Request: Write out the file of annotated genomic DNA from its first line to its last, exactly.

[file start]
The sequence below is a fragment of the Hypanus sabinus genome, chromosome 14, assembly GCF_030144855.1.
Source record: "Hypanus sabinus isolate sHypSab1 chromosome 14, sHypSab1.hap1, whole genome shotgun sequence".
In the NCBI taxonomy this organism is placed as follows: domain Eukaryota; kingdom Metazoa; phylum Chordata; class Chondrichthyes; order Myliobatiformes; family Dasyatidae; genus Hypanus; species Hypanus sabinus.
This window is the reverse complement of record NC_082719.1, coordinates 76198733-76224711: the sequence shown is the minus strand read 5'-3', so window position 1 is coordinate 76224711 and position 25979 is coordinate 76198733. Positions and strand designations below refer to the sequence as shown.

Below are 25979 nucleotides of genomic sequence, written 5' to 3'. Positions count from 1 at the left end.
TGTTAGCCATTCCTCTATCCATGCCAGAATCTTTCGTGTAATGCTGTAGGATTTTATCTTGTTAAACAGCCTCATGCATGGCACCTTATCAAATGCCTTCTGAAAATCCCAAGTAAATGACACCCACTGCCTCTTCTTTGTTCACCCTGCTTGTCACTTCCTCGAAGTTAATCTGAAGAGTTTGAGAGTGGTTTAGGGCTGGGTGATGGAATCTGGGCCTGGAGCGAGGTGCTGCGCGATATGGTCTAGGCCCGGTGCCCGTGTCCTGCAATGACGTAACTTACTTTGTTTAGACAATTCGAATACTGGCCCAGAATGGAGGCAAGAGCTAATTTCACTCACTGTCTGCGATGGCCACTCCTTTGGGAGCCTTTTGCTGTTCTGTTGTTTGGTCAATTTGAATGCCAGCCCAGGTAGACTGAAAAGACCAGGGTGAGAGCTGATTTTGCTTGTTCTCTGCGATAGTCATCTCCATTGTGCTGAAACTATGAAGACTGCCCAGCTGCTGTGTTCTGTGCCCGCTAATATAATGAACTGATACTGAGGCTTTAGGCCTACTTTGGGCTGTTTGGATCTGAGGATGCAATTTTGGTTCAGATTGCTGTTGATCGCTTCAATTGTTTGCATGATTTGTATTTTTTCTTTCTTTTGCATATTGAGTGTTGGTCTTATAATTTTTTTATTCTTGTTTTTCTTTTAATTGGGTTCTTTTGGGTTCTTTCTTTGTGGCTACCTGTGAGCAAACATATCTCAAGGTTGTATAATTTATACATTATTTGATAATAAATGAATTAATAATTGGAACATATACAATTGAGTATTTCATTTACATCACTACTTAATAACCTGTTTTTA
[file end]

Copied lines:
The sequence below is a fragment of the Hypanus sabinus genome, chromosome 14, assembly GCF_030144855.1.
Source record: "Hypanus sabinus isolate sHypSab1 chromosome 14, sHypSab1.hap1, whole genome shotgun sequence".
In the NCBI taxonomy this organism is placed as follows: domain Eukaryota; kingdom Metazoa; phylum Chordata; class Chondrichthyes; order Myliobatiformes; family Dasyatidae; genus Hypanus; species Hypanus sabinus.
This window is the reverse complement of record NC_082719.1, coordinates 76198733-76224711: the sequence shown is the minus strand read 5'-3', so window position 1 is coordinate 76224711 and position 25979 is coordinate 76198733. Positions and strand designations below refer to the sequence as shown.

Below are 25979 nucleotides of genomic sequence, written 5' to 3'. Positions count from 1 at the left end.
TGTTAGCCATTCCTCTATCCATGCCAGAATCTTTCGTGTAATGCTGTAGGATTTTATCTTGTTAAACAGCCTCATGCATGGCACCTTATCAAATGCCTTCTGAAAATCCCAAGTAAATGACACCCACTGCCTCTTCTTTGTTCACCCTGCTTGTCACTTCCTCGAAGTTAATCTGAAGAGTTTGAGAGTGGTTTAGGGCTGGGTGATGGAATCTGGGCCTGGAGCGAGGTGCTGCGCGATATGGTCTAGGCCCGGTGCCCGTGTCCTGCAATGACGTAACTTACTTTGTTTAGACAATTCGAATACTGGCCCAGAATGGAGGCAAGAGCTAATTTCACTCACTGTCTGCGATGGCCACTCCTTTGGGAGCCTTTTGCTGTTCTGTTGTTTGGTCAATTTGAATGCCAGCCCAGGTAGACTGAAAAGACCAGGGTGAGAGCTGATTTTGCTTGTTCTCTGCGATAGTCATCTCCATTGTGCTGAAACTATGAAGACTGCCCAGCTGCTGTGTTCTGTGCCCGCTAATATAATGAACTGATACTGAGGCTTTAGGCCTACTTTGGGCTGTTTGGATCTGAGGATGCAATTTTGGTTCAGATTGCTGTTGATCGCTTCAATTGTTTGCATGATTTGTATTTTTTCTTTCTTTTGCATATTGAGTGTTGGTCTTATAATTTTTTTATTCTTGTTTTTCTTTTAATTGGGTTCTTTTGGGTTCTTTCTTTGTGGCTACCTGTGAGCAAACATATCTCAAGGTTGTATAATTTATACATTATTTGATAATAAATGAATTAATAATTGGAACATATACAATTGAGTATTTCATTTACATCACTACTTAATAACCTGTTTTTA